Sex differences in sarcopenia and frailty among community-dwelling Korean older adults with diabetes: The Korean Frailty and Aging Cohort Studyopen access
- Kang, Sunyoung; Oh, Tae Jung; Cho, Be Long; Park, Yong Soon; Roh, Eun; Kim, Hyeon Ju; Lee, Sam-Gyu; Kim, Bong Jo; Kim, Miji; Won, Chang Won; Jang, Hak Chul
- Issue Date
- Frailty; Sarcopenia; Type 2 diabetes
- JOURNAL OF DIABETES INVESTIGATION, v.12, no.2, pp.155 - 164
- Journal Title
- JOURNAL OF DIABETES INVESTIGATION
- Start Page
- End Page
- Aims/Introduction We aimed to examine the prevalence of sarcopenia and frailty in Korean older adults with diabetes compared with individuals without diabetes. Materials and Methods We analyzed the data of 2,403 participants aged 70-84 years enrolled in the Korean Frailty and Aging Cohort Study. Sarcopenia was defined using the Asian Working Group for Sarcopenia and the Foundation for the National Institutes of Health. Frailty was assessed by the Cardiovascular Health Study frailty phenotype criteria. Results The mean age of the participants was 76.0 +/- 3.9 years, and 47.2% were men. The prevalence of diabetes was 30.2% in men and 25.8% in women. Adults with diabetes showed a lower muscle mass index (appendicular skeletal muscle mass/body mass index) and handgrip strength in both sexes, but only the women showed decreased physical performance. Women with diabetes presented a higher prevalence of sarcopenia diagnosed by the Foundation for the National Institutes of Health criteria, and frailty compared with participants without diabetes (sarcopenia 14.7% vs 8.5%,P = 0.001; frailty 9.5% vs 4.9%,P = 0.003). Men in the high and middle tertiles for homeostatic model assessment of insulin resistance presented a significantly higher prevalence of sarcopenia, compared with men in the low tertile homeostatic model assessment of insulin resistance (high tertile 16.6%, middle tertile 13.3%, low tertile 8.6%). Conclusions In older adults with diabetes, muscle mass index and muscle strength were lower than in those without diabetes. However, the prevalence of sarcopenia and frailty was higher and physical performance was lower only in women with diabetes.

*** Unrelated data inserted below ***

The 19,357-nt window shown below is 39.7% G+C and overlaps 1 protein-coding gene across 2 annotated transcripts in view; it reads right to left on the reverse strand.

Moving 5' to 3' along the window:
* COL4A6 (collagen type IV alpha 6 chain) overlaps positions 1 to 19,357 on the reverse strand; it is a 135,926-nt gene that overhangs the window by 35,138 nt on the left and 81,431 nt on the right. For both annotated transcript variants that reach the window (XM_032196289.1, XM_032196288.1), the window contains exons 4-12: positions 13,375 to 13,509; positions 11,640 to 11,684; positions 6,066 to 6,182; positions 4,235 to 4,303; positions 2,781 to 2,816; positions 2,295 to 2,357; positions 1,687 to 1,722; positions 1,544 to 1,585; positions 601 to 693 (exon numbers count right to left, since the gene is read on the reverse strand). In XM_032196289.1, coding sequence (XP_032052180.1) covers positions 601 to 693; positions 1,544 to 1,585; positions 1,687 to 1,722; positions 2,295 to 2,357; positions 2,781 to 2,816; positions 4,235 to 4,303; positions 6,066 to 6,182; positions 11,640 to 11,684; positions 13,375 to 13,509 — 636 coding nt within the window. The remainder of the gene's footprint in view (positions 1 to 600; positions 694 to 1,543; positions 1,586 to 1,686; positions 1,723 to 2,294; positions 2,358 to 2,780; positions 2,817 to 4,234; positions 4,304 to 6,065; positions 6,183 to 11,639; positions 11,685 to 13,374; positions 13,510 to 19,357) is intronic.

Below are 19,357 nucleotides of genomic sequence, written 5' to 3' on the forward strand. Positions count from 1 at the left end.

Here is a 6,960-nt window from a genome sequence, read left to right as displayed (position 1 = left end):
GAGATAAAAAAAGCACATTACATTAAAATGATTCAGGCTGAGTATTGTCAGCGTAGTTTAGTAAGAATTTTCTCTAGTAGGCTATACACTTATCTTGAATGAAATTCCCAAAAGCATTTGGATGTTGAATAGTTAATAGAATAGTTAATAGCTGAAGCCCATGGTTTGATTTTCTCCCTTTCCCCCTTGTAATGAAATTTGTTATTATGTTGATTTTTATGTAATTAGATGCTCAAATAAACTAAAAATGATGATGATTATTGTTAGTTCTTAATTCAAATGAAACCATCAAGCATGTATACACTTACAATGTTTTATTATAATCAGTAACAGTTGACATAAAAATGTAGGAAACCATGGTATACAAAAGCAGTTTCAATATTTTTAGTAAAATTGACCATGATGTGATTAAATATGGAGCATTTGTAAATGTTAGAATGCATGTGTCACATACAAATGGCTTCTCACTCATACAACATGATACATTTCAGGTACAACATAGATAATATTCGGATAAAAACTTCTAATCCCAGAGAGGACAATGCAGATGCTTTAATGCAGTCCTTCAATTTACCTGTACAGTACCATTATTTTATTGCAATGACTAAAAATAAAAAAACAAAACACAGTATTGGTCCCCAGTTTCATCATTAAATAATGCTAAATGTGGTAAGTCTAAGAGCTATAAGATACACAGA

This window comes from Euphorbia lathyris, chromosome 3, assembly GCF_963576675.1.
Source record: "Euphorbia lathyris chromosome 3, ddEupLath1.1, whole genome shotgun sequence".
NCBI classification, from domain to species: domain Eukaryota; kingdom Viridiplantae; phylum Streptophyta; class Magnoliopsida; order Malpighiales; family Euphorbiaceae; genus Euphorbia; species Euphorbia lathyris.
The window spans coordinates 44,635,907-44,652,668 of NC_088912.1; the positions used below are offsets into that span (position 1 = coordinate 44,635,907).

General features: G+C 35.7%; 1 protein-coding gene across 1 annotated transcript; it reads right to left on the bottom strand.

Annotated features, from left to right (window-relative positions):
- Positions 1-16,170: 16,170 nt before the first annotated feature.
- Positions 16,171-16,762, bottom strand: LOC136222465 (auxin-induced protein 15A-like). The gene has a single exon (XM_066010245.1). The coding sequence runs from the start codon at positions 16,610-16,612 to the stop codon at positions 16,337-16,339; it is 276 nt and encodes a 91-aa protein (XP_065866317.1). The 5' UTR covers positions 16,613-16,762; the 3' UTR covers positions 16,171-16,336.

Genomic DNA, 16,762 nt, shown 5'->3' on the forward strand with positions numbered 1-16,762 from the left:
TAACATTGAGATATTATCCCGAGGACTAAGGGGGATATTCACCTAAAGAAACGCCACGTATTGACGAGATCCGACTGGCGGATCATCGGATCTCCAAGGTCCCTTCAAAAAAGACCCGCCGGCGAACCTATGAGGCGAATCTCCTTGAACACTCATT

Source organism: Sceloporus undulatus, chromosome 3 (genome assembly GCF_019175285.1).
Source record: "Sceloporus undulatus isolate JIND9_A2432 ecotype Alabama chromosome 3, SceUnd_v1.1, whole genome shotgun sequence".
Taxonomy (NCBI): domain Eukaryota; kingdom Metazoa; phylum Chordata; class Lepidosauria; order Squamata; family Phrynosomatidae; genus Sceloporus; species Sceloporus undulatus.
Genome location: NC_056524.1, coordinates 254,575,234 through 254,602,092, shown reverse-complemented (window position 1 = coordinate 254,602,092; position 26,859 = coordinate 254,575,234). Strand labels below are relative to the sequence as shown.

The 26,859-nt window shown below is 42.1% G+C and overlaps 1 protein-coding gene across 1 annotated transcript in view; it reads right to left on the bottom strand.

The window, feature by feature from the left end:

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- College of Medicine > Department of Medicine > Journal Articles
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